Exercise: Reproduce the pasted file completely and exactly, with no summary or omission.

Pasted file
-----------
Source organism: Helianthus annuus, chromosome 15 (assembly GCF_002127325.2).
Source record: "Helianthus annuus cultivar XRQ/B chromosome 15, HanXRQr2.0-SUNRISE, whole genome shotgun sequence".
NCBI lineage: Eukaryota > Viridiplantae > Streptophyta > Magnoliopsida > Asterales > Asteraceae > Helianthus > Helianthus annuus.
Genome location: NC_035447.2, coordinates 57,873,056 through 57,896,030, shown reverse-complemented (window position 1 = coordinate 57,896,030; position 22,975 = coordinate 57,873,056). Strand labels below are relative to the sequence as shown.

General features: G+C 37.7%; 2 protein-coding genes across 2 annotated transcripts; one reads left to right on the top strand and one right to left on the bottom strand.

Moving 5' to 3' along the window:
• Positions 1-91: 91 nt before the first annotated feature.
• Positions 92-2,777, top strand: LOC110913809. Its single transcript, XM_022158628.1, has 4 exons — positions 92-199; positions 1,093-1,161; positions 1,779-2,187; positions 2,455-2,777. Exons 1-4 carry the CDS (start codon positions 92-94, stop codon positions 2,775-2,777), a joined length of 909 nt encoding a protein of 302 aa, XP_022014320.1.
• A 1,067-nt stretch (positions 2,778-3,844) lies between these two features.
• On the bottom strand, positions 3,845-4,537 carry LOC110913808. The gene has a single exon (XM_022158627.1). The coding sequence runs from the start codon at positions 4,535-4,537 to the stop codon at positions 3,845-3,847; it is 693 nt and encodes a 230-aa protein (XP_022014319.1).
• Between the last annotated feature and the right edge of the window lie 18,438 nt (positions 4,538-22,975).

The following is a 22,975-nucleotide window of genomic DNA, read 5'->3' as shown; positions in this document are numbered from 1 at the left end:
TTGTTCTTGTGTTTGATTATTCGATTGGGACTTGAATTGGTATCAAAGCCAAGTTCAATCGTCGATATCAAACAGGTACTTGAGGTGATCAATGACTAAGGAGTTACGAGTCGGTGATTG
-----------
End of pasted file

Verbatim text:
Source organism: Helianthus annuus, chromosome 15 (assembly GCF_002127325.2).
Source record: "Helianthus annuus cultivar XRQ/B chromosome 15, HanXRQr2.0-SUNRISE, whole genome shotgun sequence".
NCBI lineage: Eukaryota > Viridiplantae > Streptophyta > Magnoliopsida > Asterales > Asteraceae > Helianthus > Helianthus annuus.
Genome location: NC_035447.2, coordinates 57,873,056 through 57,896,030, shown reverse-complemented (window position 1 = coordinate 57,896,030; position 22,975 = coordinate 57,873,056). Strand labels below are relative to the sequence as shown.

General features: G+C 37.7%; 2 protein-coding genes across 2 annotated transcripts; one reads left to right on the top strand and one right to left on the bottom strand.

Moving 5' to 3' along the window:
• Positions 1-91: 91 nt before the first annotated feature.
• Positions 92-2,777, top strand: LOC110913809. Its single transcript, XM_022158628.1, has 4 exons — positions 92-199; positions 1,093-1,161; positions 1,779-2,187; positions 2,455-2,777. Exons 1-4 carry the CDS (start codon positions 92-94, stop codon positions 2,775-2,777), a joined length of 909 nt encoding a protein of 302 aa, XP_022014320.1.
• A 1,067-nt stretch (positions 2,778-3,844) lies between these two features.
• On the bottom strand, positions 3,845-4,537 carry LOC110913808. The gene has a single exon (XM_022158627.1). The coding sequence runs from the start codon at positions 4,535-4,537 to the stop codon at positions 3,845-3,847; it is 693 nt and encodes a 230-aa protein (XP_022014319.1).
• Between the last annotated feature and the right edge of the window lie 18,438 nt (positions 4,538-22,975).

The following is a 22,975-nucleotide window of genomic DNA, read 5'->3' as shown; positions in this document are numbered from 1 at the left end:
TTGTTCTTGTGTTTGATTATTCGATTGGGACTTGAATTGGTATCAAAGCCAAGTTCAATCGTCGATATCAAACAGGTACTTGAGGTGATCAATGACTAAGGAGTTACGAGTCGGTGATTG